Merwin Bloch had considerably less luck in the film business than in 55 Central Park West, the building in which he spent the last few years. The imposing 19-story Art Deco co-op is perhaps best known for its role in the the 1984 film Ghostbusters. It was there that Sigourney Weaver’s character lived, that eggs sprang unbidden from their carton to cook on the counter top, and that the Sta Puft Marshmallow Man of Bill Murray’s nightmares came to his viscous end.
Mr. Bloch, who enjoyed a successful career in advertising, has but one full-length film to his name—1971′s The Telephone Book—a satirical erotic odyssey whose middling initial reception prefaced a descent into obscurity, and for which Mr. Bloch served as producer. But he will no longer need to feel competitive with his building’s relative fame: he has just sold his three-bedroom unit for full asking price of $7.5 million, according to city records.
Even from the trailer, the mood of Wes Anderson’s The Grand Budapest Hotel seems darker, more adult, than any of his work since Bottle Rocket. Sure, it’s still super-whimsical, with a bunch of Anderson-ites (Bill Murray, Adrien Brody, Edward Norten, Jeff Goldblum, Owen Wilson, Jason Schwartzman) hanging out on the snow-capped peak of a European mountain in a pink hotel, punching each other in the face and offering quippy, seemingly non-sequitor one-liners.
Let others slobber over Daniel Day-Lewis as Abraham Lincoln. In this year of looking over our shoulders at past leaders with more heroic leadership qualities than the ones we’ve been getting lately, I’ll stick with Bill Murray as Franklin D. Roosevelt. There are two Hyde Parks—one in London and one in upstate New York on Read More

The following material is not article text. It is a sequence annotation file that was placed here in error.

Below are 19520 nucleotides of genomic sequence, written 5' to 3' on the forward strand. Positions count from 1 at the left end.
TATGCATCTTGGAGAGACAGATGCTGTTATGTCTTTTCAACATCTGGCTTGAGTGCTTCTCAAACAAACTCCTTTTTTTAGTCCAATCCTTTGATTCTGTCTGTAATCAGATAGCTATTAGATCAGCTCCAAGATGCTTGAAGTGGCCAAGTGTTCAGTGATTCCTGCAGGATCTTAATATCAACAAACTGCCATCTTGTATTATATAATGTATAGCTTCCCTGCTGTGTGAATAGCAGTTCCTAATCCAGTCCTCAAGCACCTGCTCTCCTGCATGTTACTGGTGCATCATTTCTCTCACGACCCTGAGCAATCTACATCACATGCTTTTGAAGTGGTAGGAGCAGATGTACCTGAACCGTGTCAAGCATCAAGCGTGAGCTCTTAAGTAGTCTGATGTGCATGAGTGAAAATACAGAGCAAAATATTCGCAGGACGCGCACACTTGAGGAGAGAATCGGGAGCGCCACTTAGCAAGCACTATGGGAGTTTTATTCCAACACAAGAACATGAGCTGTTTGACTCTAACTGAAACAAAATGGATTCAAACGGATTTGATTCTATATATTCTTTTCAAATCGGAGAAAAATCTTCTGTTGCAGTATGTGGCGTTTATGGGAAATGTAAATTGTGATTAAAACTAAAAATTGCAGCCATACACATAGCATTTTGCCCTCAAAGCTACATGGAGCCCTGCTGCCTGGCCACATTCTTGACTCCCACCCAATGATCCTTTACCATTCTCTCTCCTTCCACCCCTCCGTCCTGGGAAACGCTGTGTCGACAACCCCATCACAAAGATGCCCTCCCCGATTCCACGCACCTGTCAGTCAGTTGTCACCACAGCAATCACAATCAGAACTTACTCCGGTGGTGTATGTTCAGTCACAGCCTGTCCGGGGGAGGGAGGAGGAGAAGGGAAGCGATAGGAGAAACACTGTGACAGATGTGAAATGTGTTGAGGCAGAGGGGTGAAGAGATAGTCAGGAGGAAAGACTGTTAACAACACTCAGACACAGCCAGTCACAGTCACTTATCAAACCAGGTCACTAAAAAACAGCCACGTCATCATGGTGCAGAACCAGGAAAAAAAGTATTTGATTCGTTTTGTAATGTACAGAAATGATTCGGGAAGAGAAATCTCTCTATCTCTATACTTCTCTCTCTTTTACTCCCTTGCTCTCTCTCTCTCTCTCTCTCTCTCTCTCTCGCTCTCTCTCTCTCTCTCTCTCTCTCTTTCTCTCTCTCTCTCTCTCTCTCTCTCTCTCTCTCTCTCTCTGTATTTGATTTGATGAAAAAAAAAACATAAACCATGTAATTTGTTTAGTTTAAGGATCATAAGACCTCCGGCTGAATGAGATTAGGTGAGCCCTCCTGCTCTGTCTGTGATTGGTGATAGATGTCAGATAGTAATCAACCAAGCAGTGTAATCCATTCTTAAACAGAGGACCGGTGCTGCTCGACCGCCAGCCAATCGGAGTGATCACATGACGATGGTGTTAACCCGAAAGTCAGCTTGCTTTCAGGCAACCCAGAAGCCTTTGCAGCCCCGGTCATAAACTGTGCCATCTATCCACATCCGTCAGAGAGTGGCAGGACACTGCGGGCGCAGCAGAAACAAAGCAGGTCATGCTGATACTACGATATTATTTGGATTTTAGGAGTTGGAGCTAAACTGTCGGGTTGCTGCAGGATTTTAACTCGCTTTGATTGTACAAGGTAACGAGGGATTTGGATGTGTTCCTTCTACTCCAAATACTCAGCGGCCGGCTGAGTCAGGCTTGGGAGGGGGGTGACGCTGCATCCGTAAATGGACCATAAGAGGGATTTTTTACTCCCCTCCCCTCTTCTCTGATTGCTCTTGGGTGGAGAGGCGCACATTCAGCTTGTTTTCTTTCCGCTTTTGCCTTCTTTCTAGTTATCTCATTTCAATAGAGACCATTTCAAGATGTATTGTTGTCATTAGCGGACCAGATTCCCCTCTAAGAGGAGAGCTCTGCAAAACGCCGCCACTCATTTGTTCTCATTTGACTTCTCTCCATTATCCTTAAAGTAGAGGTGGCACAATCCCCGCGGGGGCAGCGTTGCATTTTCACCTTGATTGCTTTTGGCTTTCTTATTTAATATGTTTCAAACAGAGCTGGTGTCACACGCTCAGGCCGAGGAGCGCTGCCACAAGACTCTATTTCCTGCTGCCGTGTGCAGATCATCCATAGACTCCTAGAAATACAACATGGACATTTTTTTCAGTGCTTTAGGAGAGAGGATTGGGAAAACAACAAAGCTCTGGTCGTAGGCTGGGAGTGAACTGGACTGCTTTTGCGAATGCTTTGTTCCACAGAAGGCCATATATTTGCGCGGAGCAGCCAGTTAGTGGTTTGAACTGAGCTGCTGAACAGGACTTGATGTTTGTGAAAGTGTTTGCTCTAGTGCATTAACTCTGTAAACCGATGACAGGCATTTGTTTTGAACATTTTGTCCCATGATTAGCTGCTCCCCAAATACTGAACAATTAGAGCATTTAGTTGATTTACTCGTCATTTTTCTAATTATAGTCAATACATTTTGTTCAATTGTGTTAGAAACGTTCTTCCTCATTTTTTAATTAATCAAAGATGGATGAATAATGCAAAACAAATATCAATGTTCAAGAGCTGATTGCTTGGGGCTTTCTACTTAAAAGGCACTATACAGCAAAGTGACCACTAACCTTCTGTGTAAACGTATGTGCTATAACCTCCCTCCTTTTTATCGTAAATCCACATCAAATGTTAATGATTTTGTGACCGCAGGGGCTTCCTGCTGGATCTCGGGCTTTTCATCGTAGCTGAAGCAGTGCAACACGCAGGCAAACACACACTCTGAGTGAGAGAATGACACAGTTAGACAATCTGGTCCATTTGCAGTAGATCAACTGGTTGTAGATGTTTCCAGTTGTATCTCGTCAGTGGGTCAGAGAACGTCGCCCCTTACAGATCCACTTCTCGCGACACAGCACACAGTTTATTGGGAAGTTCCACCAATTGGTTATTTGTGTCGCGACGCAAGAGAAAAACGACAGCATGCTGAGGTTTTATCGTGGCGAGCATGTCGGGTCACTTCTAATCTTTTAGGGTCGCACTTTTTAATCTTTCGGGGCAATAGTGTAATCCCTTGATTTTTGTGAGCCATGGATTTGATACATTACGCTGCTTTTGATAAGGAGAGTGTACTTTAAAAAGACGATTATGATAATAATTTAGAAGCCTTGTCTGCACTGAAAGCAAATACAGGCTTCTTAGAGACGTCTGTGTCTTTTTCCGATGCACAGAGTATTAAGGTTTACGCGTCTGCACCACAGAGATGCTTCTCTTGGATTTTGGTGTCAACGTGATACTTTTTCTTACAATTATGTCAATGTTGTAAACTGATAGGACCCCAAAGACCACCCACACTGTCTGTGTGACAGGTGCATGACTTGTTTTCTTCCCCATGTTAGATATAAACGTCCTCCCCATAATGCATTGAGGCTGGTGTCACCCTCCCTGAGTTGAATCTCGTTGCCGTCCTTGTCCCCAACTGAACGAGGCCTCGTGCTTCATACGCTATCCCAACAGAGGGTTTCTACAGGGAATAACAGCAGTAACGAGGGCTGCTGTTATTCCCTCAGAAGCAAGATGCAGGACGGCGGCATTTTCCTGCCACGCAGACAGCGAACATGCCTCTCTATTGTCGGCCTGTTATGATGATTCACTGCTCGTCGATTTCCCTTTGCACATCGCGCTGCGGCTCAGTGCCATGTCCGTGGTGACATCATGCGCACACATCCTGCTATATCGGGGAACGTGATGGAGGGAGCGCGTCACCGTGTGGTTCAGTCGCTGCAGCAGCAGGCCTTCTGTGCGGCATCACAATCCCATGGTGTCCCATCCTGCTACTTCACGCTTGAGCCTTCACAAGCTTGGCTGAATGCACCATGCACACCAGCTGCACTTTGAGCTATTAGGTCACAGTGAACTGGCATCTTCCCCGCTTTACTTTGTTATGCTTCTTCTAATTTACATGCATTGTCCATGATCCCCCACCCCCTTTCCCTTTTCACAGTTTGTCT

Letter from Cannes
CANNES, FRANCE– Last year’s Cannes Film Festival was a bizarre anomaly by any measure. The art-house powerhouse debuted Oscar’s best picture (The Artist); Woody Allen’s highest-grossing film ever (Midnight in Paris); Terrence Malick’s mystical, masturbatory tone poem (The Tree of Life); and Lars von Trier’s apocalyptic melodrama (Melancholia), which prompted the Danish provocateur to announce himself a Nazi, get officially labeled “persona non grata,” and be told he physically can’t come within 100 yards of the festivities. That’s a hard act to follow, even for the French.
A sizeable pocket of Hollywood descended upon 42nd Street last night for the National Board of Review Awards, at Cipriani. The Carpetbagger tagged along for the ride, and returned with anecdotes of the stars and starlets who descended upon the massive space: Ben Affleck, Aaron Sorkin, Jon Hamm, a bored and yawning Christian Read More
Today the web has dragged in misty but not water-colored memories, a muppet-chasing pop star on everyone’s favorite childrens’ show and those doggone cute kids from P.S. 22, reminding us to imagine. With the official beginning of Fall we also check ourselves to see if we still believe in birthday boy Bill Murray. Is he Read More
In the maelstrom of muck that passes itself as filmmaking today, it is reassuring to come across the occasional gem made by genuine talents who still know how to tell a classic story with coherence and charm. The aura of William Faulkner lingers over Get Low, a chunk of down-home rural Southern folklore Read More
2010 has turned into quite the banner year for journalists hoping to interview Bill Murray. For whatever the reason — perhaps a New Year’s resolution to return the calls made to his infamous 800-number — the notoriously elusive Murray is suddenly kind of everywhere! The result has pulled back the curtain to reveal a guy who Read More
File this under bad planning: it seems like every week Hollywood offers up yet another schlocky horror movie to the court of public opinion, but today—on the always-spooky Friday the 13th—there isn’t a horror movie in sight. Someone cue up the Price is Right horn! As we do every Friday, here’s a handy Read More
Fantastic Mr. Fox
Running time 87 minutes
Written by Wes Anderson and Noah Baumbach
Directed by Wes Anderson
Starring George Clooney, Meryl Streep, Jason Schwartzman, Bill Murray
Wes Anderson’s take on Fantastic Mr. Fox, the classic 1970 book by Roald Dahl, is full of the whimsy and cleverness one expects from the man Read More